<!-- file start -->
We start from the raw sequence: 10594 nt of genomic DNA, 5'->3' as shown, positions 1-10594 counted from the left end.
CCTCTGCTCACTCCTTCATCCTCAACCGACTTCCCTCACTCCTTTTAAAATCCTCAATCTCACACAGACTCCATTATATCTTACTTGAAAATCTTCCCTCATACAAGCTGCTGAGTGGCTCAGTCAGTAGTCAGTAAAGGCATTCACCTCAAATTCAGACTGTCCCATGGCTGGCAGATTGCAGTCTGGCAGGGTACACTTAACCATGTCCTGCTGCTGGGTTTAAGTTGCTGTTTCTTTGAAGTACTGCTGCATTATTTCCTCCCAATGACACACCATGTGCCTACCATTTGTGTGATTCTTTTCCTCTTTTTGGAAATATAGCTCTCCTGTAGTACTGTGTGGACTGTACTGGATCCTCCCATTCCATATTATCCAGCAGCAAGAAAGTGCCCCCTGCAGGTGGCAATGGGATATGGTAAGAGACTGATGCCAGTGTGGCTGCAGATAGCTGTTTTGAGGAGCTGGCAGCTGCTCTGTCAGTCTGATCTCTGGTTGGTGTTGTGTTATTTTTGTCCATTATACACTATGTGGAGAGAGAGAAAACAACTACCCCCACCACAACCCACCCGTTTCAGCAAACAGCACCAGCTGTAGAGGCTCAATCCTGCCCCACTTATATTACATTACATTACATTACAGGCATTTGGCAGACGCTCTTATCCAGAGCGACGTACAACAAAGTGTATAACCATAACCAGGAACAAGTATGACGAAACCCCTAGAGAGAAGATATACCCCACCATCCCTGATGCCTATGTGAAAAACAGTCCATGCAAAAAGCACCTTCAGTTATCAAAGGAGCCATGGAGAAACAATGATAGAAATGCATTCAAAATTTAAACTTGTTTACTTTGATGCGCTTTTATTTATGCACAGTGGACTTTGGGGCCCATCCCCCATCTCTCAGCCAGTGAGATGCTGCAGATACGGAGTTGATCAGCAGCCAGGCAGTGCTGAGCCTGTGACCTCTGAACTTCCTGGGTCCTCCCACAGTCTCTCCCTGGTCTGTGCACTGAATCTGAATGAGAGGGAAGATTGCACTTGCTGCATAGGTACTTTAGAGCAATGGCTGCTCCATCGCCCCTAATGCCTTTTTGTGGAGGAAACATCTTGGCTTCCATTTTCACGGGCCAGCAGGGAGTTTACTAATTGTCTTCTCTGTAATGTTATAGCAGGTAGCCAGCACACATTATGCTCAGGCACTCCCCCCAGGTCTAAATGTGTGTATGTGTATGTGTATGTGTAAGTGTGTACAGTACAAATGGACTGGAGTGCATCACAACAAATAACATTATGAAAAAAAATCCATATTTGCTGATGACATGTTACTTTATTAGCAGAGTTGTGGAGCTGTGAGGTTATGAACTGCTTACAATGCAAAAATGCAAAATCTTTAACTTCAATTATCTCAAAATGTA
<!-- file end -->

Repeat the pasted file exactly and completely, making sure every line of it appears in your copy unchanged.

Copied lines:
We start from the raw sequence: 10594 nt of genomic DNA, 5'->3' as shown, positions 1-10594 counted from the left end.
CCTCTGCTCACTCCTTCATCCTCAACCGACTTCCCTCACTCCTTTTAAAATCCTCAATCTCACACAGACTCCATTATATCTTACTTGAAAATCTTCCCTCATACAAGCTGCTGAGTGGCTCAGTCAGTAGTCAGTAAAGGCATTCACCTCAAATTCAGACTGTCCCATGGCTGGCAGATTGCAGTCTGGCAGGGTACACTTAACCATGTCCTGCTGCTGGGTTTAAGTTGCTGTTTCTTTGAAGTACTGCTGCATTATTTCCTCCCAATGACACACCATGTGCCTACCATTTGTGTGATTCTTTTCCTCTTTTTGGAAATATAGCTCTCCTGTAGTACTGTGTGGACTGTACTGGATCCTCCCATTCCATATTATCCAGCAGCAAGAAAGTGCCCCCTGCAGGTGGCAATGGGATATGGTAAGAGACTGATGCCAGTGTGGCTGCAGATAGCTGTTTTGAGGAGCTGGCAGCTGCTCTGTCAGTCTGATCTCTGGTTGGTGTTGTGTTATTTTTGTCCATTATACACTATGTGGAGAGAGAGAAAACAACTACCCCCACCACAACCCACCCGTTTCAGCAAACAGCACCAGCTGTAGAGGCTCAATCCTGCCCCACTTATATTACATTACATTACATTACAGGCATTTGGCAGACGCTCTTATCCAGAGCGACGTACAACAAAGTGTATAACCATAACCAGGAACAAGTATGACGAAACCCCTAGAGAGAAGATATACCCCACCATCCCTGATGCCTATGTGAAAAACAGTCCATGCAAAAAGCACCTTCAGTTATCAAAGGAGCCATGGAGAAACAATGATAGAAATGCATTCAAAATTTAAACTTGTTTACTTTGATGCGCTTTTATTTATGCACAGTGGACTTTGGGGCCCATCCCCCATCTCTCAGCCAGTGAGATGCTGCAGATACGGAGTTGATCAGCAGCCAGGCAGTGCTGAGCCTGTGACCTCTGAACTTCCTGGGTCCTCCCACAGTCTCTCCCTGGTCTGTGCACTGAATCTGAATGAGAGGGAAGATTGCACTTGCTGCATAGGTACTTTAGAGCAATGGCTGCTCCATCGCCCCTAATGCCTTTTTGTGGAGGAAACATCTTGGCTTCCATTTTCACGGGCCAGCAGGGAGTTTACTAATTGTCTTCTCTGTAATGTTATAGCAGGTAGCCAGCACACATTATGCTCAGGCACTCCCCCCAGGTCTAAATGTGTGTATGTGTATGTGTATGTGTAAGTGTGTACAGTACAAATGGACTGGAGTGCATCACAACAAATAACATTATGAAAAAAAATCCATATTTGCTGATGACATGTTACTTTATTAGCAGAGTTGTGGAGCTGTGAGGTTATGAACTGCTTACAATGCAAAAATGCAAAATCTTTAACTTCAATTATCTCAAAATGTA